Style Transfer with PyTorch: vanGogh jellyfish

by annebonnerdata

style_transfer/Style_Transfer_PyTorch.ipynb

Style Transfer with Deep Neural Networks

Information provided by Udacity through its Deep Learning Nanodegree

In this notebook, we’ll recreate a style transfer method that is outlined in the paper, Image Style Transfer Using Convolutional Neural Networks, by Gatys in PyTorch.

In this paper, style transfer uses the features found in the 19-layer VGG Network, which is comprised of a series of convolutional and pooling layers, and a few fully-connected layers. In the image below, the convolutional layers are named by stack and their order in the stack. Conv_1_1 is the first convolutional layer that an image is passed through, in the first stack. Conv_2_1 is the first convolutional layer in the second stack. The deepest convolutional layer in the network is conv_5_4.

Separating Style and Content

Style transfer relies on separating the content and style of an image. Given one content image and one style image, we aim to create a new, target image which should contain our desired content and style components:

  • objects and their arrangement are similar to that of the content image
  • style, colors, and textures are similar to that of the style image
# import resources
%matplotlib inline

from PIL import Image
from io import BytesIO
import matplotlib.pyplot as plt
import numpy as np

import torch
import torch.optim as optim
import requests
from torchvision import transforms, models

Load in VGG19

# get the "features" portion of VGG19 (we will not need the "classifier" portion)
vgg = models.vgg19(pretrained=True).features

# freeze all VGG parameters since we're only optimizing the target image
for param in vgg.parameters():
    param.requires_grad_(False)
# move the model to GPU, if available
device = torch.device("cuda" if torch.cuda.is_available() else "cpu")

vgg.to(device)
Sequential(
  (0): Conv2d(3, 64, kernel_size=(3, 3), stride=(1, 1), padding=(1, 1))
  (1): ReLU(inplace)
  (2): Conv2d(64, 64, kernel_size=(3, 3), stride=(1, 1), padding=(1, 1))
  (3): ReLU(inplace)
  (4): MaxPool2d(kernel_size=2, stride=2, padding=0, dilation=1, ceil_mode=False)
  (5): Conv2d(64, 128, kernel_size=(3, 3), stride=(1, 1), padding=(1, 1))
  (6): ReLU(inplace)
  (7): Conv2d(128, 128, kernel_size=(3, 3), stride=(1, 1), padding=(1, 1))
  (8): ReLU(inplace)
  (9): MaxPool2d(kernel_size=2, stride=2, padding=0, dilation=1, ceil_mode=False)
  (10): Conv2d(128, 256, kernel_size=(3, 3), stride=(1, 1), padding=(1, 1))
  (11): ReLU(inplace)
  (12): Conv2d(256, 256, kernel_size=(3, 3), stride=(1, 1), padding=(1, 1))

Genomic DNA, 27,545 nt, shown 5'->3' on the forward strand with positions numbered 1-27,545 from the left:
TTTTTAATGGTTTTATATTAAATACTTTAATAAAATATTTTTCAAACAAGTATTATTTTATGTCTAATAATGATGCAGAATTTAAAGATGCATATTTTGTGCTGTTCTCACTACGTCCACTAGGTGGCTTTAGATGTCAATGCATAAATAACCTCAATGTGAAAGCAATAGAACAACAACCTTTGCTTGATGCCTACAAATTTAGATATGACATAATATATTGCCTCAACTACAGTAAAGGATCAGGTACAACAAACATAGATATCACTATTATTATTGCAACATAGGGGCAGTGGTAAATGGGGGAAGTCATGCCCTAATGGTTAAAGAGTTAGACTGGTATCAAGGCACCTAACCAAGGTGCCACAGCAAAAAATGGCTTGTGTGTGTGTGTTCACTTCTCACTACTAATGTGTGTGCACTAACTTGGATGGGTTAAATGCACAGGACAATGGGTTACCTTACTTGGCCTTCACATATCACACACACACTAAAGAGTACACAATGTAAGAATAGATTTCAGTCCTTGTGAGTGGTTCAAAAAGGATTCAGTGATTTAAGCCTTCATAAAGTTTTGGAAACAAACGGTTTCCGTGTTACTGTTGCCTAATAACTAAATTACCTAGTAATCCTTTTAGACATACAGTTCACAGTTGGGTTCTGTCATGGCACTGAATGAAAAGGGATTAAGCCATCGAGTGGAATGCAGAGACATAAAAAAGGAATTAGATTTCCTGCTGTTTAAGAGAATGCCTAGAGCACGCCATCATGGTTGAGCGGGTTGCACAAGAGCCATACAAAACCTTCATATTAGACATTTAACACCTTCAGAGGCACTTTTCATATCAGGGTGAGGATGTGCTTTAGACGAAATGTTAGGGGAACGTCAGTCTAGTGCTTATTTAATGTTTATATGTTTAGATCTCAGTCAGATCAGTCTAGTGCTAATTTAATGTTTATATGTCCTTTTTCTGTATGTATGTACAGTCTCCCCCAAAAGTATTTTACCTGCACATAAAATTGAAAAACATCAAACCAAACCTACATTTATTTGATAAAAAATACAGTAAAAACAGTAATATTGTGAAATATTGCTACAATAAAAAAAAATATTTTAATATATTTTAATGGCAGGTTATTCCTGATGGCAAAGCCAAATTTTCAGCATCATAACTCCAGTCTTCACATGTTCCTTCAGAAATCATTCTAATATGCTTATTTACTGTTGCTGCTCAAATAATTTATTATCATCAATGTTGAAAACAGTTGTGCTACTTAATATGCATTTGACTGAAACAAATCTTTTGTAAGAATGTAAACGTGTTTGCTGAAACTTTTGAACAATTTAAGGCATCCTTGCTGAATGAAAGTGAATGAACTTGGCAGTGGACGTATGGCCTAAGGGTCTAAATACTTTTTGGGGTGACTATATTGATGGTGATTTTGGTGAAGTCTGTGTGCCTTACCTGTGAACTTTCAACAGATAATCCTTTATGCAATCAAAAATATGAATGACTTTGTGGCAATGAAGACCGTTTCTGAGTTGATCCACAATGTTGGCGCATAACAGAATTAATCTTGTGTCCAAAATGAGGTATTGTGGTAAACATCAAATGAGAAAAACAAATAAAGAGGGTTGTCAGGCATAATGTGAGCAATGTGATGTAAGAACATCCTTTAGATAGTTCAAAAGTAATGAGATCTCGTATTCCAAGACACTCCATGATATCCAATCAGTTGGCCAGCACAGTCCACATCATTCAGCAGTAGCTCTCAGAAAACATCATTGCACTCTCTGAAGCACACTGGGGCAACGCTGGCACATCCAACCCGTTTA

(13): ReLU(inplace)
  (14): Conv2d(256, 256, kernel_size=(3, 3), stride=(1, 1), padding=(1, 1))
  (15): ReLU(inplace)
  (16): Conv2d(256, 256, kernel_size=(3, 3), stride=(1, 1), padding=(1, 1))
  (17): ReLU(inplace)
  (18): MaxPool2d(kernel_size=2, stride=2, padding=0, dilation=1, ceil_mode=False)
  (19): Conv2d(256, 512, kernel_size=(3, 3), stride=(1, 1), padding=(1, 1))
  (20): ReLU(inplace)
  (21): Conv2d(512, 512, kernel_size=(3, 3), stride=(1, 1), padding=(1, 1))
  (22): ReLU(inplace)
  (23): Conv2d(512, 512, kernel_size=(3, 3), stride=(1, 1), padding=(1, 1))
  (24): ReLU(inplace)
  (25): Conv2d(512, 512, kernel_size=(3, 3), stride=(1, 1), padding=(1, 1))
  (26): ReLU(inplace)
  (27): MaxPool2d(kernel_size=2, stride=2, padding=0, dilation=1, ceil_mode=False)
  (28): Conv2d(512, 512, kernel_size=(3, 3), stride=(1, 1), padding=(1, 1))
  (29): ReLU(inplace)
  (30): Conv2d(512, 512, kernel_size=(3, 3), stride=(1, 1), padding=(1, 1))
  (31): ReLU(inplace)
  (32): Conv2d(512, 512, kernel_size=(3, 3), stride=(1, 1), padding=(1, 1))
  (33): ReLU(inplace)
  (34): Conv2d(512, 512, kernel_size=(3, 3), stride=(1, 1), padding=(1, 1))
  (35): ReLU(inplace)
  (36): MaxPool2d(kernel_size=2, stride=2, padding=0, dilation=1, ceil_mode=False)
)

Load in Content and Style Images

def load_image(img_path, max_size=400, shape=None):
    ''' Load in and transform an image, making sure the image
       is <= 400 pixels in the x-y dims.'''
    if "http" in img_path:
        response = requests.get(img_path)
        image = Image.open(BytesIO(response.content)).convert('RGB')
    else:
        image = Image.open(img_path).convert('RGB')
    
    # large images will slow down processing
    if max(image.size) > max_size:
        size = max_size
    else:
        size = max(image.size)
    
    if shape is not None:
        size = shape
        
    in_transform = transforms.Compose([
                        transforms.Resize(size),
                        transforms.ToTensor(),
                        transforms.Normalize((0.485, 0.456, 0.406), 
                                             (0.229, 0.224, 0.225))])

    # discard the transparent, alpha channel (that's the :3) and add the batch dimension
    image = in_transform(image)[:3,:,:].unsqueeze(0)
    
    return image

Next, I'm loading in images by file name and forcing the style image to be the same size as the content image.

# load in content and style image
content = load_image('images/pixabay_jellyfish_cwollento.jpg').to(device)
# Resize style to match content, makes code easier
style = load_image('images/reuse_vanGogh.jpg', shape=content.shape[-2:]).to(device)
# helper function for un-normalizing an image 
# and converting it from a Tensor image to a NumPy image for display
def im_convert(tensor):
    """ Display a tensor as an image. """
    
    image = tensor.to("cpu").clone().detach()
    image = image.numpy().squeeze()
    image = image.transpose(1,2,0)
    image = image * np.array((0.229, 0.224, 0.225)) + np.array((0.485, 0.456, 0.406))
    image = image.clip(0, 1)

    return image
# display the images
fig, (ax1, ax2) = plt.subplots(1, 2, figsize=(20, 10))
# content and style ims side-by-side
ax1.imshow(im_convert(content))
ax2.imshow(im_convert(style))
<matplotlib.image.AxesImage at 0x7f9a23494898>